Sunday, February 12, 2017

The notion of judgment in rabbi Yeshua's sayings, a commentary on John 12:44-48 from a Hebrew perspective

Rabbi Yeshua's ( translated) words may be well known from the public, but so often our rabbi's words are also taken out of their original context.
A lot of people are committing BIG mistakes by distorting the very meaning of our Savior's words, especially when it comes to the notion of judgment. I often hear" Yeshua "judged" people, he used to "call them names"-which allows me to judge my brother and sister's sinning ways". If this is your opinion, you are truly overstepping your role. IN NO WAY Yeshua allows you to judge your brother or sister, no matter how much they are anchored in sin!
Yeshua's disputes while pointing out at the Pharisees' errors in applying Torah have wrongly been interpreted by many people as a a form of judgement. Yeshua's intent was clearly to correct mistakes. 

Yeshua's reason for coming into this world

Why has Yeshua been sent into this world? The response is in Matthew 1:20-21. This is what the angel said to Yosef, Yeshua's adoptive father:

"Yosef, son of David! Do not be afraid to take Miryam, your wife, for what has been formed within her is from the Holy Spirit.
She is giving birth to a son and you are to name him Yeshua because he will save his people from their sins." Matthew 1:20-21 Hebrew Delitzsch Gospels

Yeshua means Salvation. Yeshua was sent by the Father to save mankind. This is His purpose.

If you think that Yeshua was " calling Pharisees names", because He was judging them, you got it completely wrong. Yeshua's discussions with the Pharisees are merely rabbinical discussions. They are an expression of tough love. What Yeshua actually condemns is their hypocritical practice of Torah...He is inviting them to correct their ways.

Be merciful just as your Father is merciful

Still not convinced? This is what Yeshua our Master teaches about judgment in Luke, Chapter 6, verses 36 and  37:

"Be MERCIFUL, just as your Father is merciful".

First of all, Yeshua is inviting us to be merciful. The word for mercy in Hebrew is rachem, which implies deep compassion, in the same way a mother would love her unborn child in her womb. You are invited to use mercies towards your brothers and sisters.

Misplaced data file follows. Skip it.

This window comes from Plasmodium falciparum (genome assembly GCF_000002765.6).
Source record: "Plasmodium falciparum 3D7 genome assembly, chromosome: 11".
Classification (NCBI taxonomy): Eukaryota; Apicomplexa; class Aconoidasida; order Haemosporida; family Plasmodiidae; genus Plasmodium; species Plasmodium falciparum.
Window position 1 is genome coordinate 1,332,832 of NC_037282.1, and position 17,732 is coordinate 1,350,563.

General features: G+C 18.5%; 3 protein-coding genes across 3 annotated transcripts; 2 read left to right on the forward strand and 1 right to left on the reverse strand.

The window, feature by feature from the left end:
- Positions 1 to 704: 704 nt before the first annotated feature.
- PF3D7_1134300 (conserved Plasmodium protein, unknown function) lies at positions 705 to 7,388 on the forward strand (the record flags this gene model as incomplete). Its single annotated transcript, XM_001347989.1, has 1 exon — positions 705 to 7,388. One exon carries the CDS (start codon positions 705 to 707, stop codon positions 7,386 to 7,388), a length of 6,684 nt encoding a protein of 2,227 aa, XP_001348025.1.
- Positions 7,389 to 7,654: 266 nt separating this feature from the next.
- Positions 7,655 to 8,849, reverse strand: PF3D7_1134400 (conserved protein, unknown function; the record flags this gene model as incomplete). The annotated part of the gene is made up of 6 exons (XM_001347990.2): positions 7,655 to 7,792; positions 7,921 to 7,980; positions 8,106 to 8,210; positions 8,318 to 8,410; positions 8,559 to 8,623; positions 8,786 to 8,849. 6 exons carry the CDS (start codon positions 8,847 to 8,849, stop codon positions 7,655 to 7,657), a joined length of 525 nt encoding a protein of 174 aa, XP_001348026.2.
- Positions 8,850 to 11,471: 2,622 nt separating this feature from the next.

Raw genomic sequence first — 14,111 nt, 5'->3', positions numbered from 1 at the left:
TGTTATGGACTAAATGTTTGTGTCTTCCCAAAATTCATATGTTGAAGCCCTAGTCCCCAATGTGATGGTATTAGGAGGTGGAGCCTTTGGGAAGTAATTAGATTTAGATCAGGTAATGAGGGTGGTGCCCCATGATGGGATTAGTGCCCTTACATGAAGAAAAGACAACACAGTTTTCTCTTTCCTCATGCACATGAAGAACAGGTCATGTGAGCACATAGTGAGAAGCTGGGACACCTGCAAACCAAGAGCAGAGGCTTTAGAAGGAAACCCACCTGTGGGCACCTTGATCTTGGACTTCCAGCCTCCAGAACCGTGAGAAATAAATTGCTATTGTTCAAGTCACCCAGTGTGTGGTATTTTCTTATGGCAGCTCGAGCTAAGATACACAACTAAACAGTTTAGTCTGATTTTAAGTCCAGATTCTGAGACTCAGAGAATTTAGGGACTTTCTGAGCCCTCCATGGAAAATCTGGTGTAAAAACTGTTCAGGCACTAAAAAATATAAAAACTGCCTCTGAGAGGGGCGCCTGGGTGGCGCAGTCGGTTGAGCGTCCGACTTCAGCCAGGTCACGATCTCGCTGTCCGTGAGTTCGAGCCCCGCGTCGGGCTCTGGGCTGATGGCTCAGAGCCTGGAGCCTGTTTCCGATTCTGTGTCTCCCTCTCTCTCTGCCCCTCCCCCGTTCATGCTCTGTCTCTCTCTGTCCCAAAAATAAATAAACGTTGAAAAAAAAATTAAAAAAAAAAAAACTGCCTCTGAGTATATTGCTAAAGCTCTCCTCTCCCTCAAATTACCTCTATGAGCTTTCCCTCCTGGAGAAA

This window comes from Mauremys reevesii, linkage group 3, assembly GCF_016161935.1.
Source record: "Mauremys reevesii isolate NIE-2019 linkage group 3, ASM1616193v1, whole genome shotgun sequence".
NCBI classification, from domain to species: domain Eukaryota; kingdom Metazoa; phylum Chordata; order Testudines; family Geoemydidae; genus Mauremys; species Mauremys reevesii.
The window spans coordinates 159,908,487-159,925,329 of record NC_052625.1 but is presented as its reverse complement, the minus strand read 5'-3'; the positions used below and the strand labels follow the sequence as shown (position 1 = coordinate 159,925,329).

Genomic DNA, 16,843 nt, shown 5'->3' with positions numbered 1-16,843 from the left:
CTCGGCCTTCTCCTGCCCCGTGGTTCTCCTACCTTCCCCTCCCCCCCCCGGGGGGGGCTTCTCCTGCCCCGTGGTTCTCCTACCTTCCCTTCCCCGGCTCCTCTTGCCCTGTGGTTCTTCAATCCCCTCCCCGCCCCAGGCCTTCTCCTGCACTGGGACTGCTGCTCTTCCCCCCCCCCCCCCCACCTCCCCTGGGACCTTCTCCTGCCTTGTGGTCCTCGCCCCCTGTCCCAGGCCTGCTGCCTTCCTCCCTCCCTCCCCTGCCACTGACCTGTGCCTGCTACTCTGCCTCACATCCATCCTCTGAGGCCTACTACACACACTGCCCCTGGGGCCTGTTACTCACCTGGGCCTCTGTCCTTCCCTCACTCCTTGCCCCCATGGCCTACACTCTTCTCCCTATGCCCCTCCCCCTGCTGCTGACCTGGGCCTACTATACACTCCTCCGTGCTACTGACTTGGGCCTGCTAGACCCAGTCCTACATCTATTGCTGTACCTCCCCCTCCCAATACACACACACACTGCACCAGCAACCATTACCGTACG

Yeshua then goes on:

"Do not judge and you will not be judged.
Do not condemn and you will not be condemned.
Forgive and you will be forgiven."

If you abstain from judging others by pointing an accusatory finger at them, our Father will not judge you either. If you are merciful in your approached you will be treated with compassions. Finally the forgiveness of your own heart will unlock Hashem's forgiveness towards you.

The parable of the speck and log is an invitation to prudence in your way of treating others. Yes, you should abstain judgment and leave all judgment to the Father.

Here is WHY.

In John, Chapter 12, verses 44 to 48, Yeshua totally clarifies the reasons why you should refrain from being judgmental:

The one who believes in me does not believe in me, but in the one who sent me.
I have come to the world to be light so that everyone who believes in me will not dwell in darkness. The one who hears my words and does not keep them-it is not I that will judge them ( in Hebrew, it is written in the singular, "ani lo michpat oto"), because I have not come to judge the world, but to save the world ( "lo baiti lichpot at haolam ki im lehoshya at haolam")

For anybody who scorns me and does not accept my sayings, there is one who will judge him ( yesh echad asher yadin), the word I have spoken will judge him on the last day ( "Yom haacharon"- or "Yom hadin")

Delitzsch Hebrew Gospels

While Yeshua clearly points out His mission of Salvation, He also puts an emphasis on His Oneness with the Father. He is the One, the Moshiach King sent by the Father. Who obeys His word is obeying the Father.
We must be obedient in listening and applying Yeshua's words, because these words will justify us-or not on the last day.

Note that Yeshua uses two different words "michpat" and " din" for judgment. These words are of equivalent meaning and point at judging, executing judgment, governing.
There are numerous examples of the same use of the notion of judgment in the Tanach:

In Zephaniah 3:15, we find the word " michpat" in the form " michpateich", your judgments

"The Lord had taken your judgments away":

 הֵסִיר יְהוָה מִשְׁפָּטַיִךְ

"And He will judge the world in righteousness, He will minister judgment to the people with equity." Psalm 9:8

Here we have "yadin", judge, in Hebrew:

 וְהוּא, יִשְׁפֹּט-תֵּבֵל בְּצֶדֶק;    יָדִין לְאֻמִּים, בְּמֵישָׁרִי

Actually, who has the power to execute a sentence in full righteousness, but Hashem?

Therefore, we should heed our ways and walk very humbly before His Face. Our first obligation is to examine ourselves and to correct our path-and this is DAILY.

Beware the "Yom Haacharon" or "Yom hadin", the last Day or Day of the Judgement

You and me, or any other human being who has ever lived on this planet, if we are to be weighed before the Almighty, all of us will be found TOO LIGHT on the balance. None of our deeds will ever justify us. Only one thing will make our balance worthy: the blood of Yeshua, and His blood only will justify us when we will be presented before the Heavenly throne.

Knowing this, we should use a lot of modesty in our walk with Hashem. Our Teshuva ( repentance) shouldn't be just the tears of regret that we shed on the very day of our Salvation. Our Teshuva should be a continuous work and we should examine our actions daily.

We are supposed to correct ourselves daily, which leaves less space for critics towards others.
On a sidenote, this walk of permanent Teshuva also exists in Hassidic teachings.

May Yeshua be our model of humility in our everyday life!

Copyright© by Isabelle Esling

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